BBC NEWS | Science/Nature | Scientists make a butterfly glow - [ Diese Seite übersetzen ]
The genetically modified African butterfly glows luminous green in the dark and
is part of a project to understand how wing patterns emerge. ...
news.bbc.co.uk/1/hi/sci/tech/3499484.stm - 33k - Im Cache - Ähnliche Seiten
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Postby Skytroll » Thu Jan 12, 2006 7:38 pm

Tam

Doesn't there have to be something inorganic to make this work?

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Postby Skytroll » Thu Jan 12, 2006 7:42 pm

Gore knows about the frogs. If you put a frog in hot water, he will jump out right away. If you put him in cold water and slowly heat it up, the frog will never know. His analogy for what? Who is behind this? Our environment man.

People wake up.............UN said 50 years was enough. That is one side of coin. The other is to produce the catalyst to make that happen.

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Postby Skytroll » Thu Jan 12, 2006 7:45 pm

We haven't found a cure yet, have we Dr. Stein?

This topic should be all over the news. And soon it will be come h.....or high water.


21st Century.............

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Postby Cilla » Thu Jan 12, 2006 8:07 pm

Hi Barz,

If the fibers are made up of hyphae (even partially) these can survive for many years, on paper for example. They adapt by ingesting whatever is to hand, which they can expel later. This is why, if a dermatophyte infection is an integral part of the fiber disease, maybe because of the inclusion of a giant mold cell in the cloning experiment, or maybe because it is a secondary infection opportunistically superimposed on the original infected scalp lesions, this quality (and others possessed by dermatophytes) should be taken very much into account.

Is there not more than one type of 'fiber' in this disease? Some are apparently needle sharp, and move purposefully, like the ones that attacked London from her mirror. It was then as if she felt them almost sewing in a pre-determined line along her subcutaneous tissue, and she was aware of this tissue being elevated while this was going on. From what I've read, this is exactly what must happen as part of the overall apparently well organised preliminary (or thereabouts) strike of this organism of many parts.

I've heard of people managing to remove (by gentle but firm 'antiseptic'* combing), the different fibers (later in the disease process), and of the tissue sometimes being elevated at that time, but then suddenly releasing what seemed to be a foul-smelling gas from the scalp. Great relief was experienced by them once the rogue fibers, (some of which are indeed inert, ? old ones that have served their purpose, now being utilised by the 'management' skills of this organism as space occupying lesions), and the 'gas' had been removed or had escaped.
*If the hair is tangled, it has to be combed. Use only individual, frequently replaced, and very clean combs, and wipe teeth thoroughly with an antiseptic wipe after each sweep through the hair. Ensure that all detritus and debris from the scalp lands in a lined bin strategically placed below you. When finished, double bag, and put out in the rubbish. Any stray fibers or hair must be caught up by sellotape, or a lint roller, immediately, including those that may land on clothing, furnishing, or bedding.

Some whitish fibers/(? worms) undulate like cobras, e.g. on a comb, and move towards a finger held before them. They seem to have some kind of insect-like nervous system, because certain systemic drugs appear to kill them, a process that has apparently been observed by them being darker in hue and 'collapsing' or else 'fitting' before dying on the comb. Some individuals, after removing the 'writhers', have carefully and gently flicked a cigarette lighter to the heads of the live ones on a comb, and the undulation is no more. Obviously, this technique is not advised when alcohol, or flammable insecticides, have previously been applied to the area.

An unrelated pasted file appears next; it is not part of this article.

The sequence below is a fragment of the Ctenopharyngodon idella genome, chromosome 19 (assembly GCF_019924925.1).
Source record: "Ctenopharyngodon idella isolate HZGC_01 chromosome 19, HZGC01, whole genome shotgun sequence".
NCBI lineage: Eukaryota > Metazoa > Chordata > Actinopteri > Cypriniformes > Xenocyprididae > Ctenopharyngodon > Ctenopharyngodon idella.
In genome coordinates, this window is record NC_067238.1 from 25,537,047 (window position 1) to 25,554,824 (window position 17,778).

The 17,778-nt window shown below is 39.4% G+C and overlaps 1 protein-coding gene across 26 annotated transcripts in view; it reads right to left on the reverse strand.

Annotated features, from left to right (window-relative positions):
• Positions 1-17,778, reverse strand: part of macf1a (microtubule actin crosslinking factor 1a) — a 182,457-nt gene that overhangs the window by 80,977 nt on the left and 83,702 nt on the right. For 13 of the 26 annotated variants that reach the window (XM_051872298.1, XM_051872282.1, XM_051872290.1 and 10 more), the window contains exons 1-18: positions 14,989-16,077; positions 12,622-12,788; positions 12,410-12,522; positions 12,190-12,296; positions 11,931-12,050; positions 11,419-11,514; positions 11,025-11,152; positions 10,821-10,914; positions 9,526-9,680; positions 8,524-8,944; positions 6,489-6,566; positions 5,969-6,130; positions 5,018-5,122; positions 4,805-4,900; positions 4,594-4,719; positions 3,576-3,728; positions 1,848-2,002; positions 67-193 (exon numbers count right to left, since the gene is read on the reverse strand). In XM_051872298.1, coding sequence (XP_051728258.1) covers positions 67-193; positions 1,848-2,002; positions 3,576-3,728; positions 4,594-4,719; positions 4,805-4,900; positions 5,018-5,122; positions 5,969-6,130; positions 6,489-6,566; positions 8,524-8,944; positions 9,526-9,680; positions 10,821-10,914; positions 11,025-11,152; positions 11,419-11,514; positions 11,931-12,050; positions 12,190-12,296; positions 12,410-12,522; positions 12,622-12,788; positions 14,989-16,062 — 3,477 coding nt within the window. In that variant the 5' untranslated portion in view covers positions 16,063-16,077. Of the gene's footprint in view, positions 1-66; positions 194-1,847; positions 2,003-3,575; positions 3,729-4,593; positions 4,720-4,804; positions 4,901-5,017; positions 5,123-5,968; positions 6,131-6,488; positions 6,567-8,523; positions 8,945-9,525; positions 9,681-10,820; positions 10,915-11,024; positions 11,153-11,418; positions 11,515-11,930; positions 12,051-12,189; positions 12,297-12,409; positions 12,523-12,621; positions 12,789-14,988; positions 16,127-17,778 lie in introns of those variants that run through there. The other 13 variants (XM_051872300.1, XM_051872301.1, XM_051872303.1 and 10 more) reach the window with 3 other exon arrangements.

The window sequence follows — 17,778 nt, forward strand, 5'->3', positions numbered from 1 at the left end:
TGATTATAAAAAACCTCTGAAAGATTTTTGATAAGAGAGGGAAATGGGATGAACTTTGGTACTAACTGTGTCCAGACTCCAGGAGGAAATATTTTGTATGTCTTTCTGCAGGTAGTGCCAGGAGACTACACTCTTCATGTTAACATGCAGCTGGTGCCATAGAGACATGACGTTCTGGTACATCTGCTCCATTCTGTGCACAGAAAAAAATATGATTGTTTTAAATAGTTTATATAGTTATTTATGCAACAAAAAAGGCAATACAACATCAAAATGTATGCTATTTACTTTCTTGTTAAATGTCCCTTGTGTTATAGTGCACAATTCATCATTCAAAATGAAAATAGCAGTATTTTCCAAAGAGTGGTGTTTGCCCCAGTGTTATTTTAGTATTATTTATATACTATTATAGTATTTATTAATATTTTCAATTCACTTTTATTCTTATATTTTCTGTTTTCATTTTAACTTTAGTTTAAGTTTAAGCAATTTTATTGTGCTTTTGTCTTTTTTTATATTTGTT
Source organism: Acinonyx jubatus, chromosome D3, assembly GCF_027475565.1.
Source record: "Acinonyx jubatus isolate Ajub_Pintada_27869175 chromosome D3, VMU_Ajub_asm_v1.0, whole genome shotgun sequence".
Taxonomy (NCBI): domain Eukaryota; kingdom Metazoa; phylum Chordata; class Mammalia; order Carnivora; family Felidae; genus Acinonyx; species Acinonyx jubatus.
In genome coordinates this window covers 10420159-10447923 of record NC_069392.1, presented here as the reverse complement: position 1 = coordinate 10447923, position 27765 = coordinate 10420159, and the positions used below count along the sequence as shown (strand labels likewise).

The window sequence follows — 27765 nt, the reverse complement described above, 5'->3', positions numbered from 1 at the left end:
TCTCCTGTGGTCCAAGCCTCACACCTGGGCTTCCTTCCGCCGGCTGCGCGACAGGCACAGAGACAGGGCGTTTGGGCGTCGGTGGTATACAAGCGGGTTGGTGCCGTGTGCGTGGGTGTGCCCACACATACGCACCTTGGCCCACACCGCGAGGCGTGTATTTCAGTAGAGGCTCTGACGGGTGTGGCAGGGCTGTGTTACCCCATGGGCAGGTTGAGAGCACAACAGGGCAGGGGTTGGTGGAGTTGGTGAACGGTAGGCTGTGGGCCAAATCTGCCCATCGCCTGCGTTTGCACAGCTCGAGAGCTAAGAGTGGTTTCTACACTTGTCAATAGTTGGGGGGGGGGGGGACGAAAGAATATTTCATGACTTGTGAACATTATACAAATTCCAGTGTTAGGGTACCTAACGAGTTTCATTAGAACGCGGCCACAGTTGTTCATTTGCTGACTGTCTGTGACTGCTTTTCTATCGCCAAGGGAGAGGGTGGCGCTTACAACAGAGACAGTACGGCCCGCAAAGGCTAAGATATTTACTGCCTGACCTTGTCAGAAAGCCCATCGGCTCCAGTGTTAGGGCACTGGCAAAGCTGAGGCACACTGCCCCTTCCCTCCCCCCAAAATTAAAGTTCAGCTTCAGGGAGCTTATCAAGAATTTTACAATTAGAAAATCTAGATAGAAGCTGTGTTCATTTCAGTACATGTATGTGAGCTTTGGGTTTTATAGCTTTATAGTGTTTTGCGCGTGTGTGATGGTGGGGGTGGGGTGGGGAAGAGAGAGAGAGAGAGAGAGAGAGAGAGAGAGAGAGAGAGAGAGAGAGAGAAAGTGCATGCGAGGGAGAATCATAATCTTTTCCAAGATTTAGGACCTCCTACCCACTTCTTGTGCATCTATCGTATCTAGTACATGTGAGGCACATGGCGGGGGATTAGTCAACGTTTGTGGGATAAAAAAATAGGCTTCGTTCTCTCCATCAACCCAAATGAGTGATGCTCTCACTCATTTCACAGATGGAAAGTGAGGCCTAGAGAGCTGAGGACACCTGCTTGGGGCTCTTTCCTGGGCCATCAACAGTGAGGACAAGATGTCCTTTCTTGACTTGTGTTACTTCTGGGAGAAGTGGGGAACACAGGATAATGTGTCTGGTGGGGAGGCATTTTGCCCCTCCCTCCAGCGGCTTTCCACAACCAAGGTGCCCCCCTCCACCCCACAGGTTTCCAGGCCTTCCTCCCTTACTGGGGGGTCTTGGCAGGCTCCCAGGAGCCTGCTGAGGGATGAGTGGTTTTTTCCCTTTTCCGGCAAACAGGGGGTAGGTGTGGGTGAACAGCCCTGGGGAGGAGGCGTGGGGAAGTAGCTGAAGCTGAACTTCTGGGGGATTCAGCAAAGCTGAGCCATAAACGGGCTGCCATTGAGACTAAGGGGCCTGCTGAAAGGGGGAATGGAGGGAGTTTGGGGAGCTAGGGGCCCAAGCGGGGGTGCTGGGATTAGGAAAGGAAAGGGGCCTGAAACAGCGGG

Some of the fibers do not seem chitin like, but are apparently made up of cellulose. As Tam tam said, this is one step removed from chitin, so these would be more inert, (as I think he means they have not progressed towards their intended goal). You must still remove them, though, because the body apparently has difficulty in expelling cellulose from lesions, not having expected to grow such in the first place.

Do not allow these invaders to have their own way in their management system and communication between parts. The fluke shaped nematodes (like calloused skin) apparently grow in a layered fashion, (not unlike corn formation by the sounds of it), and, (according to Cliff Mickelson and the scientist who has written very clear accounts of all of this to him), the soft white worms, or slugs without shells, are to be found beneath. They do write something of sticky film or mucus being released by this parasite, which may well have a lot in common with Tam tam's account of the quorum sensing bacteria's film.

Some writers have commented on the similarity between this condition and one not usually seen in Western countries. I do not know about that, but you all know what I am going to say now. Contact Dr Schwartz, and, if prescribed for you, take his protocol.

I hope that none of you high flying scientists are offended by what you may think of as common sense approaches to hygiene in the face of infection. It has been my experience that medical doctors (in their private lives, I don't mean before attending to sick people) are not always as assiduous as they might be in what could be called infection control in the home, and then they wonder why they get ill! That's okay when it's just a minor 'bug', but even they will take all of this very very seriously, once the facts are made public.